Monday, April 14, 2014

Ius in Bello in Hybrid Political-Military Decision-Making

Efficiency as a Measure in Assessing Wartime Operations
By Heath Hardman
Heath Hardman is a third-year student at Albany Law School and graduate of Empire State College. He is the Editor-in-Chief of the Albany Government Law Review and has participated in the law school's Family Violence Litigation Clinic & Immigration Project. Additionally, he works as an intern in the Law Office of John N. Clo, in Gloversville, New York.
Before law school, Heath served in the U.S. Marine Corps for nearly 11 years, including two deployments to Iraq and two deployments to Afghanistan. During his service in the military, he completed the three-year Military COMINT (Communications Intelligence) Signals Analyst Program at the National Security Agency—a program consisting of 1500 hours of National Cryptologic School courses, working in three different organizations within the National Security Agency, and writing an in-depth technical paper.
He prepared this paper for Professor Vincent Bonventre’s course, International Law of War and Crime.

Throughout the history of war there have been innumerable instances of political and military failures.  These failures are often the result of poor decisions that have unnecessarily cost the lives of military and civilian personnel, damaged property and infrastructure, and led to great instability within the affected countries.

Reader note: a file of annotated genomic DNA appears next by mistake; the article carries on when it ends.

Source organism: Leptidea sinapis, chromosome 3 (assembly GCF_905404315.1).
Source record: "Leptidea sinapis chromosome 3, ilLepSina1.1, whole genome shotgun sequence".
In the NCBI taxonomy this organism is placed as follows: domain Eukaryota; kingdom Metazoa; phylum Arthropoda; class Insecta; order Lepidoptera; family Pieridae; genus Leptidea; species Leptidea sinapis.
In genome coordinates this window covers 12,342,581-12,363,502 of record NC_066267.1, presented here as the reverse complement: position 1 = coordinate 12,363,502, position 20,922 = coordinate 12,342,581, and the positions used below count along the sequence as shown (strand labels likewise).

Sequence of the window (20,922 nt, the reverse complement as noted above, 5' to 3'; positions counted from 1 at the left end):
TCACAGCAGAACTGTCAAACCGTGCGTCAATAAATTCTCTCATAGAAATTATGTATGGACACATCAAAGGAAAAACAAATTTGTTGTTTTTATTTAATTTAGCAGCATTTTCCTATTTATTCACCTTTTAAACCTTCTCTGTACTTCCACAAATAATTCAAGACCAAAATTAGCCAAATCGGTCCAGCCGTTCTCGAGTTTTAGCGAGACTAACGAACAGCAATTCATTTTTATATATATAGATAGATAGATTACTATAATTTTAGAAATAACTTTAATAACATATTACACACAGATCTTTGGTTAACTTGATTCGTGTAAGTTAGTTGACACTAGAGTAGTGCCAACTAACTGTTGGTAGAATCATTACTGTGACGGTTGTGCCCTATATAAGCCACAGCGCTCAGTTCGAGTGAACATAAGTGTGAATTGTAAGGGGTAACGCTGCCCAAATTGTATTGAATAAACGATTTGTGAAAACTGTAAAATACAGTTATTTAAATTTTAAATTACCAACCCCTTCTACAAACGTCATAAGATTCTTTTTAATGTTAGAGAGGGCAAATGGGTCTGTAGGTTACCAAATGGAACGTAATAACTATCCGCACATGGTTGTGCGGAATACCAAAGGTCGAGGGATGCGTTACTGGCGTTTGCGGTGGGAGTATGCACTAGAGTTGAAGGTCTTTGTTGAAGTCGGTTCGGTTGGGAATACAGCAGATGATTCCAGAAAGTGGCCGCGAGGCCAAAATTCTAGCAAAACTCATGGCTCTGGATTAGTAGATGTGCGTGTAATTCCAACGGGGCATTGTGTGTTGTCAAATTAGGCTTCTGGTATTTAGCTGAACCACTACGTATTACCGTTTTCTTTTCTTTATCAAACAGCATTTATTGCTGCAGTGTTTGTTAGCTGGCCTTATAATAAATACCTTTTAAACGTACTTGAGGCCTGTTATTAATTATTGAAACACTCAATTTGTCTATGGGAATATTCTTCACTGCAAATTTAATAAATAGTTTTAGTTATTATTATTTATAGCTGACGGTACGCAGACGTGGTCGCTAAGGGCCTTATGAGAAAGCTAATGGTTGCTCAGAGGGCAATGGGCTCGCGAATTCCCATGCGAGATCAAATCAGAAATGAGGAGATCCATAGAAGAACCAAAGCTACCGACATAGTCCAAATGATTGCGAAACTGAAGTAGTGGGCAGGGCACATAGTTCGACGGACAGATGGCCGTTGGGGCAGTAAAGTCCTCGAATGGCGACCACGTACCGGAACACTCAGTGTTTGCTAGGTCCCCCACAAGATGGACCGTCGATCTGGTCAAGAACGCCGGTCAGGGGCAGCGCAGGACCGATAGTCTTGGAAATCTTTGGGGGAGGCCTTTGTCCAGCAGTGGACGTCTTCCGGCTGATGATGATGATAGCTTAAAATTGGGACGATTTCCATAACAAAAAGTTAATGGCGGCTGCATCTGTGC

Although modern theories of war highlight obvious minimizing goals, such as reducing or eliminating civilian casualties and unnecessary destruction of property or infrastructure, the very fact that war is occurring, even if the minimizing goals are met, can cause great instability and anxiety and be very costly—in many ways. Once a decision has been made to engage in warfare, whatever the justification, the efficient accomplishment of political or military goals may lead to a shortened war, along with the associated benefits.

During war however, political and military decision-making, and political and military goals, are rarely made or developed in isolation from each other. Instead, a hybrid political-military decision-making strategy can be seen—both at the larger strategic level and at the discrete operational level. With this understanding, an efficient hybrid political-military operational decision-making process can lead to shortened wars, a more appropriate, and proportionate, outcome, and achieve political-military goals at a much lower cost as measured in lives lost, property damaged, and infrastructure destroyed. Inefficient decision-making can achieve the opposite, such as when military action does not support political goals, or when political mandates frustrate military goals or inflame insurgencies.

This paper will briefly discuss just war theory with a particular focus on ius in bello—just conduct in war. It will suggest a model hybrid political-military operational decision-making process, based on the U.S. Marine Corps’ war fighting philosophy, and use the battles of Fallujah, Iraq, in 2004, to illustrate both inefficient and efficient models. The Fallujah battles clearly demonstrate both the unnecessary loss of life and damage to property, and the need for an efficient model.
To read the paper, open HERE.